In Theatres December 21, 2007
Tim Burton is at it again, bringing back two of his prime actors Johnny Depp (Edward Scissorhands, Sleepy Hollow) and Helena Bonham Carter (Big Fish, Charlie and the Chocolate Factory) on screen for another ghoulish tale.
With four Golden Globe nominations, one for Best Actor, Best Actress, Best Picture and Best Director; movie goers anxiously await Tim Burton’s newest masterpiece, "Sweeney Todd: The Demon Barber of Fleet Street."
The thrilling trailers of the film lead you to believe that this is a horror movie with just a bit of musical accompaniment. That folks is hardly the case; this is a full blown musical.
While the opening credits of the movie gives you a bone chilling view of sliding down the barber shaft and being ground into one of Mrs. Lovett’s meat pies; the music softens the blow and at times annoyingly interrupts the terror of the story. Although, I wasn’t prepared for this brand of storyline, I’d have to say some parts of the musical are quite funny, regardless of its cheesy counterparts. Sweeney Todd adoringly singing to his razors as if they were his long lost lover, the constant pleading of attention from Mrs. Lovett as Sweeney Todd blankly ignores her with ennui; these are just a couple of examples you are to expect a jolt of laughter from the audience. However, every once in awhile a chill runs down your spine as Depp gets that creepy look on his face, the score swells in crescendo and razors are extended from his arms. The one burning question though is can Johnny Depp really sing? Yes, he can - extremely well. Just like the infamous roles Mr. Depp continues to play, his voice is dark, sexy and inviting. It is hard to believe that Johnny Depp has never sang before in his life; except as a backup vocalist he played for in a band more than twenty years ago. Though Depp had no professional training for the film, except with the help from girlfriend Vanessa Paradis, his voice is quite flawless and at times reminded me of David Bowie or Peter Murphy from Bauhaus. Johnny Depp again proves to audiences that he is a theatrical mastermind; leaving you to believe he actually is a British pirate, a drug addicted journalist or a singing demon barber. Helena Bonham Carter also shares with Depp her own singing debut and her twisted comedic nature brings light to the gory synopsis. Although Bonham Carter never sang before co-starring in "Sweeney Todd", she has had professional training for the film. While her voice is quite lovely, I found it hard to understand her between the strong British accent and her quick spoken melodies.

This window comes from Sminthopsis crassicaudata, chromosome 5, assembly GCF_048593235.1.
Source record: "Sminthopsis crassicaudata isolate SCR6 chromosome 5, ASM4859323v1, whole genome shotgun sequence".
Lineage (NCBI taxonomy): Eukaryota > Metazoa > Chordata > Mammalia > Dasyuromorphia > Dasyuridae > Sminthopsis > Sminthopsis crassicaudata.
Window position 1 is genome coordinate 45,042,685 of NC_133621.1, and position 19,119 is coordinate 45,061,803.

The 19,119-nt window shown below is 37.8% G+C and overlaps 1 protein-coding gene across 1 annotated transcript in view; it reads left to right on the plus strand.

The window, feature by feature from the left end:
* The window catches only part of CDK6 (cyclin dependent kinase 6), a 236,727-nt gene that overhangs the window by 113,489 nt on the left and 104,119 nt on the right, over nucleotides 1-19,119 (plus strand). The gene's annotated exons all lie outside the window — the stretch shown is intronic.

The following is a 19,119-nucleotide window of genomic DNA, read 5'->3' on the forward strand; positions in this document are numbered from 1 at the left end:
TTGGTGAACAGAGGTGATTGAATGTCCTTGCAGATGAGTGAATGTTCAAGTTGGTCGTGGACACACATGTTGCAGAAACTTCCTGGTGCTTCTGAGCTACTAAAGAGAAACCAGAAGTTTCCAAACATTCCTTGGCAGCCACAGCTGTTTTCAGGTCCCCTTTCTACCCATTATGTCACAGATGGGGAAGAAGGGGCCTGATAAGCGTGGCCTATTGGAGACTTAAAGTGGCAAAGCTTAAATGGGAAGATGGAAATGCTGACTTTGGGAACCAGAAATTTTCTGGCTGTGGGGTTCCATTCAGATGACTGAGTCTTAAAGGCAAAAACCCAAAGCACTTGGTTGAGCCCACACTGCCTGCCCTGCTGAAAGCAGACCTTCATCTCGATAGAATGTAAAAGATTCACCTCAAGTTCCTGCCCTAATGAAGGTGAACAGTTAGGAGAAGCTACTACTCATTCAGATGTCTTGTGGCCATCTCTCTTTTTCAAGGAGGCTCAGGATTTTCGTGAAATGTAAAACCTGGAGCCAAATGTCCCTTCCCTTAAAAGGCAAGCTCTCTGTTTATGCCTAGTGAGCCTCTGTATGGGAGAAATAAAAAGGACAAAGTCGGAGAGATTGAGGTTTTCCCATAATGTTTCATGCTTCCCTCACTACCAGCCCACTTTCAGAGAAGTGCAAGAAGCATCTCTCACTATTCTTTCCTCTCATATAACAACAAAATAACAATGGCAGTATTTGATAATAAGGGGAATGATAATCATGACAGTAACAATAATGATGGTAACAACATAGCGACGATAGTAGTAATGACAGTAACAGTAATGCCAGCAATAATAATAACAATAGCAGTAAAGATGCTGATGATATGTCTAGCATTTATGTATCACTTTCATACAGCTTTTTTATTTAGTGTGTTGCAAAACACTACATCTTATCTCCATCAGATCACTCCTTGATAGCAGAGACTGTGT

Watching the movie, you can’t help but think that the characters have been resurrected from Burton’s prior films. Mrs. Lovett looks like she could be "Beatlejuice’s" strung out mistress, Joanna (Sweeney Todd’s daughter) bares a striking resemblance to Christina Ricci’s character in "Sleepy Hollow" and of course, Sweeney Todd seems nothing more than an older, angrier version of "Edward Scissorhands"; scary white face, crazy black hair and sharp blades for hands.
The storyline of this gruesome legend is quite romanticized from its original version. In the movie, Sweeney Todd is wrongfully imprisoned and loses his wife and child to the judge who incarcerated him. After fifteen years of imprisonment, Sweeney Todd is released and ready to avenge the men who took his life away. After news of his wife’s death a darker side of Todd overshadows any decency he has left – turning his barber chair into death trap. Sweeney Todd slices the throats of all who sit in the barber chair, flipping it upside down so that the bodies are disposed down a chute into the basement.
His only friend is Mrs. Lovett, a baker in the restaurant just below his barber shop.
Though Mrs. Lovett is greatly in love with Sweeney Todd, she is barely that of a shadow to him; that is until she comes up with the great idea to grind the remains of his victims and bake them into her meat pies. Despite the gore of the crimes, the songs and a well written script make you feel sorry for Sweeney Todd and at times can leave you amused by him.
The real life legacy of Sweeney Todd isn’t so easy to swallow. Sweeney Todd was not a loving father and husband wrongfully imprisoned, but just a fourteen year old boy arrested for stealing. Back in those days young boys were hung for such crimes, but Todd got off easy. Being an apprentice to a barber in prison, Todd learned the skills of a butcher and the anatomy of the human body since the barber had to often play the role of a butcher or even a doctor in jail.
The real Sweeney Todd did want revenge against the superiors who threw him in jail, however there was no love story of a lost wife or child; only the story of a young boy who snapped. The barber chute was real, Mrs. Lovett was real (she was Todd’s former landlady) and even the meat pie conspiracy was real; but this was no romantic tale. Sweeney Todd killed over 160 people in his barber shop before being executed for his heinous crimes.
Although not the horror movie of the year, I still say Sweeney Todd is worth the money if you can stand musicals and stomach cannibalism; for those who can’t, wait till it comes out on DVD. There is, however an interesting twist in the end and though the movie’s not quite what I anticipated, I still give this film an A- for effort. The visuals are great, Johnny Depp’s voice is surprisingly good, and well, the legend speaks for itself.
- Mia Carlin